Good essayists make strong arguments. Great ones know how to argue with themselves. Thought isn’t linear, after all. It zooms off in unexpected directions at the slightest breeze. Doubts and trivia warp its travel, so too does the act of putting it on the page. No one understood this better than David Foster Wallace.
Perhaps it really was his childhood that taught him this. The author of “Infinite Jest” nearly said so in an essay about growing up in Illinois, trying to hit tennis balls into driving, trigonometrically complex wind. But thanks to D.T. Max’s biography, which documents the writer’s life-long battle with depression and addiction, it seems clear the tornado was actually inside Wallace’s mind.
It is useful, then, to have a new collection of essays short on the heels of that necessary biography. It would be easy, certainly, to read every Wallace book into a battle for his life, as they may have been, or felt, in the writing. What makes Wallace’s work so likely to stand the test of time, though, is how rigorously and aggressively it bent forms into the shape of modern thought.
Wallace feels most successful here as an essayist because no one else wrote like him. As a novelist, Wallace at least had fellow travelers: all the great post-war, postmodernists, John Barth, William Gaddis, Thomas Pynchon et al, most of them alive during his career, not to mention Jonathan Franzen, Don DeLillo, and William T. Vollmann. As an essayist he really was alone in pushing an even newer journalism into the 21st century.
“Both Flesh and Not” gathers essays Wallace wrote concurrently to the two collections he published during his life but did not collect while living, and it charts the astonishing journey of how he made this happen. It begins, beautifully, with a 2006 essay about watching Roger Federer play tennis. The piece builds on gusts of observation. There are the stands, the day, at Wimbledon, the players and their rituals, and then he comes to this:
“Like Ali, Jordan, Maradona, and Gretzy, he seems both less and more substantial than the men he faces. Particularly in the all-white that Wimbledon enjoys getting away with still requiring, he looks like what he may well (I think) be: a creature whose body is both flesh and, somehow, light.”
This is grace, in motion, and in the observation of it. Wallace had the most sensitive cultural antennae of his generation, and in these essays he goes to war with them, using them time and again, at first, to describe every facet of a thing, to show you its many corrugated surfaces and contradictions, before admitting it is the thing’s mystery that makes it beautiful.
It took Wallace years to figure out how just so how far he could push the reader, how much he could let us know he knew. A piece on the young brat-pack writers of late 1980s America seethes, for example, with a kind of well-meaning jealousy. Wallace breaks his contemporaries into categories, briskly sums up the coming doom, and even throws a zinger at Amy Hempel, of all people.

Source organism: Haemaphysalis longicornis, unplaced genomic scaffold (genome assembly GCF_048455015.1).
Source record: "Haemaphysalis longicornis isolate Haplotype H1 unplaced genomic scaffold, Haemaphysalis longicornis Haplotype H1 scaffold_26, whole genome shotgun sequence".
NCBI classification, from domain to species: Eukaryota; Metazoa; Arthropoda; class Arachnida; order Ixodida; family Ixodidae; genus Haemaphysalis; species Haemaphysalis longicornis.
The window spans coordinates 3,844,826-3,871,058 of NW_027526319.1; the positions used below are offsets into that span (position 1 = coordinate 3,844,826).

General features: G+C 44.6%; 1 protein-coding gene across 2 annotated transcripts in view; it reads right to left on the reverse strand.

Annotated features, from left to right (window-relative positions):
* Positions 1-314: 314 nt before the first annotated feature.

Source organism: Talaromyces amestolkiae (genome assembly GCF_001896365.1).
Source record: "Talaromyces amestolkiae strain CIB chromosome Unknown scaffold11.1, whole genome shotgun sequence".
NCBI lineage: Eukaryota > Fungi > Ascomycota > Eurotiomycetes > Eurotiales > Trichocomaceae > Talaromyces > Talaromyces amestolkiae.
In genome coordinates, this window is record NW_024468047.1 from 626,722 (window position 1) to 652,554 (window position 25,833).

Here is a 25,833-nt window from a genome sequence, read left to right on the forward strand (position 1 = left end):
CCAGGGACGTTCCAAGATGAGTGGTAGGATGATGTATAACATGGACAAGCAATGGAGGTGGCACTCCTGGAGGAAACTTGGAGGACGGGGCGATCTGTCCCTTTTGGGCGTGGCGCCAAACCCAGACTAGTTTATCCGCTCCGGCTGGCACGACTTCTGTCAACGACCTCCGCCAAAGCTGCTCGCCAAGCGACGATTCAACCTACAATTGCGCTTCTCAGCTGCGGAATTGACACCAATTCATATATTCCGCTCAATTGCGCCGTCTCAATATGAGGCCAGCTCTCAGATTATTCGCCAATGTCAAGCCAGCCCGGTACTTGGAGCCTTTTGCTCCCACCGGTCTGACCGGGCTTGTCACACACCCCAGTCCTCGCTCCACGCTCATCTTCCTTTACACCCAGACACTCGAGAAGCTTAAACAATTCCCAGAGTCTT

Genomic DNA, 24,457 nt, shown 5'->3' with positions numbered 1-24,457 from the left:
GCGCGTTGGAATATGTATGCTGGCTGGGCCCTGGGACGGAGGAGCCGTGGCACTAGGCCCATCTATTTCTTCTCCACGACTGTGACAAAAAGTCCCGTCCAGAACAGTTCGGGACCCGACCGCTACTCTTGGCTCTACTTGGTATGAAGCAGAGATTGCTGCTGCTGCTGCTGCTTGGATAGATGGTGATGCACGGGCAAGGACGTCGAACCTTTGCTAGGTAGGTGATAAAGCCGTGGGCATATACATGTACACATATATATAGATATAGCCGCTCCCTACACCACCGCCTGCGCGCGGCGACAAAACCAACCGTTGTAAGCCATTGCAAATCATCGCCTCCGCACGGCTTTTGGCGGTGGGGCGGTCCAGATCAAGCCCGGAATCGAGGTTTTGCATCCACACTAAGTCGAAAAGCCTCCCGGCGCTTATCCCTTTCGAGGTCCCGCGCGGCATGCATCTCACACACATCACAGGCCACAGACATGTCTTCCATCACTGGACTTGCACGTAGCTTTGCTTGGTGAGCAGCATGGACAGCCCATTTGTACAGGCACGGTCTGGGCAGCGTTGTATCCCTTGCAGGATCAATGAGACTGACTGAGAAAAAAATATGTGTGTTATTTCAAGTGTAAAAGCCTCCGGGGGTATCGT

Another essay, on David Markson’s “Wittgenstein’s Mistress,” tilts that novel round in Wallace’s mind so many times it starts to feel like a book Wallace has practically written for us. Ultimately, though, he relents and concludes what makes the book so good is the hardest thing to describe; the emptiness of consciousness.
Grouchiness, greed, lust, and all the strong emotions are good things in essayists. They make an essay feel true because they remind us that thought isn’t clean. It’s a war of suppression sometimes, in other moments one of attrition. In the 1990s Wallace found a way to channel his worst best self into pieces to hilarious effect.
An essay on the fun of writing admits the circular loop Wallace traveled from play to pride to shame over the pride back to a more complicated sense of fun as a writer. In “Democracy and Commerce at the U.S. Open,” Wallace spends half an essay gloating over his great access to a tennis match, and then the second half bemoaning how commercialized the game has become. It is a pitch-perfect study in disappointment.
As a posthumous collection “Both Flesh and Not” contains its share of the curios, blips, and sketches. There’s an essay on romance in the post-AIDS world; there’s a list of the five novels Wallace felt were most overlooked in American letters. The collection is bulked out by lists of words Wallace wrote down and memorized, words like “cinerarium,’’ “numismatist,” and “vermiculate.”
Unlike “The Pale King,” which felt stitched together, because it was, “Both Flesh and Not” feels like a Wallace book. It feels like the ghost book to his other two essay collections. There is not an essay here to rival “Up, Simba,” his study of John McCain’s campaign and the making of political imagery.
Nor is there one quite so funny as his legendary trip to the Illinois State Fair. But every one of these pieces, even the tiniest introduction to a collection of prose poems, hums with Wallace’s contrary energy. There is his humor and his self-loathing and those Midwestern dips into the vernacular, like reminders to himself not to forget to be humble. In short, they show a mind at work, and it was one of the best this country has seen, warts and all.John Freeman is the editor of Granta and the author of “The Tyranny of E-mail.”